Magnetic Resonance Cholangiopancreatography Versus Endoscopic Retrograde Cholangiopancreatography in the Approach to Patients With Suspected Biliary Obstruction
|Study Design:||Allocation: Randomized
Intervention Model: Parallel Assignment
Masking: Open Label
Primary Purpose: Treatment
- occurrence of adverse biliary events [ Time Frame: 12 months ] [ Designated as safety issue: No ]The goal of this study was to evaluate the effectiveness of MRCP compared to ERCP in assessment of patients at intermediate risk for suspected biliary obstruction
- complication-related length of stay [ Time Frame: 12 months ] [ Designated as safety issue: Yes ]
- Number of additional procedures (i.e ERCP, MRCP, US...) [ Time Frame: 12 months ] [ Designated as safety issue: No ]
- mortality [ Time Frame: 12 months ] [ Designated as safety issue: No ]
|Study Start Date:||October 1997|
|Study Completion Date:||July 2002|
|Primary Completion Date:||July 2002 (Final data collection date for primary outcome measure)|
ERCP is an endoscopic examination that allows opacification of the biliary tree by direct injection into the common bile duct through its distal opening in the duodenum at the ampulla of Vater
Endoscopic retrograde cholangiopancreatography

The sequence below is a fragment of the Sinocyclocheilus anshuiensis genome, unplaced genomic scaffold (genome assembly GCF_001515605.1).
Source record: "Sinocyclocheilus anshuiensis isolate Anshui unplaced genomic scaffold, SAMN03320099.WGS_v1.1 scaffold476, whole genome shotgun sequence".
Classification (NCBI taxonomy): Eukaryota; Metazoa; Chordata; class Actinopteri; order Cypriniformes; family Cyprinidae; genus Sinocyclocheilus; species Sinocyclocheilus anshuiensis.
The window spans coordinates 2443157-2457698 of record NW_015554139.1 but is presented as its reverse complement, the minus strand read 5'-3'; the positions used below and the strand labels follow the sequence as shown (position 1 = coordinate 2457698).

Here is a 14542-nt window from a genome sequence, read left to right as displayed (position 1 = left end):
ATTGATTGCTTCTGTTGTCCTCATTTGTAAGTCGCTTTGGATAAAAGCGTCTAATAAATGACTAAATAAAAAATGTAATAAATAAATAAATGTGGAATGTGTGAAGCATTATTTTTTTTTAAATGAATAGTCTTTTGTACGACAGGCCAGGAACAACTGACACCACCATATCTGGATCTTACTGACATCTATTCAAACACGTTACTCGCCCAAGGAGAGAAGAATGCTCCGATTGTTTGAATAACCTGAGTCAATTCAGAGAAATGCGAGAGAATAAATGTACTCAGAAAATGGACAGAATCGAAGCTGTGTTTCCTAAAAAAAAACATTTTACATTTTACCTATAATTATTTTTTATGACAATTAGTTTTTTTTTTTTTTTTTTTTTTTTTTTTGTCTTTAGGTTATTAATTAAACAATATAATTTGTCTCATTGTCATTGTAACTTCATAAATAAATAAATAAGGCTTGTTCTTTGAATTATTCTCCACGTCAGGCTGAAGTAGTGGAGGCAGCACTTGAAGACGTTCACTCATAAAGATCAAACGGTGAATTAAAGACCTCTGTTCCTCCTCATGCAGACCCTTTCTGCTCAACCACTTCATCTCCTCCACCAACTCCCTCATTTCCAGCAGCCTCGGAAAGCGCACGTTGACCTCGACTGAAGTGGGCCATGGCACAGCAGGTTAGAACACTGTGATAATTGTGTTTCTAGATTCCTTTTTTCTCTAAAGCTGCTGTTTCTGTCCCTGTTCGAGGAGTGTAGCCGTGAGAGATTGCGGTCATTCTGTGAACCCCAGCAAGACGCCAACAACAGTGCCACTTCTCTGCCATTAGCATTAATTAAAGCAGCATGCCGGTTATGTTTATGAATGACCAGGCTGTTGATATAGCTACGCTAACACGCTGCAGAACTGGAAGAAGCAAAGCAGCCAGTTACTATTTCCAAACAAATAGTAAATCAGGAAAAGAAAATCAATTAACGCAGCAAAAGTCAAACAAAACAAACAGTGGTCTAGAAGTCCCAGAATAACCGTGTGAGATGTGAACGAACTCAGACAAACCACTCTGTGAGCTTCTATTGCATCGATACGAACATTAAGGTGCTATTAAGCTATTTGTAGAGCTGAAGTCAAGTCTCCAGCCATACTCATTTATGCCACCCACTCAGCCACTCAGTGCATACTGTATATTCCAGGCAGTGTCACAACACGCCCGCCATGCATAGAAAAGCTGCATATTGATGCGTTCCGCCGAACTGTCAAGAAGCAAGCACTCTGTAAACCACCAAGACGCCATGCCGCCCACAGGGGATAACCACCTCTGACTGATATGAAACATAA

The magnetic resonance cholangiopancreatography (MRCP)allows direct visualization of the biliary tree and pancreatic duct, similar to contrast cholangiography, but without the need for administration of contrast medium
magnetic resonance cholangiopancreatography
The approach to investigation and management of intermediate-risk biliary obstruction is controversial. Both magnetic resonance cholangiopancreatography(MRCP)and endoscopic retrograde cholangiopancreatography (ERCP) are used interchangeably in practice, with little literature to support the efficacy of one versus the other.
The purpose is to assess the effectiveness of MRCP compared to ERCP in the initial work-up of patients at intermediate risk of suspected biliary obstruction following initial clinical assessment and ultrasonography.
A randomized medical effectiveness study was conducted across three tertiary care hospital sites. Patients at intermediate risk of biliary obstruction were randomized to either ERCP or MRCP based on level of obstruction as seen by ultrasound (US).
Please refer to this study by its ClinicalTrials.gov identifier: NCT01424657
|MUHC- McGill University Health Center|
|Montreal, Quebec, Canada, H3G 1A4|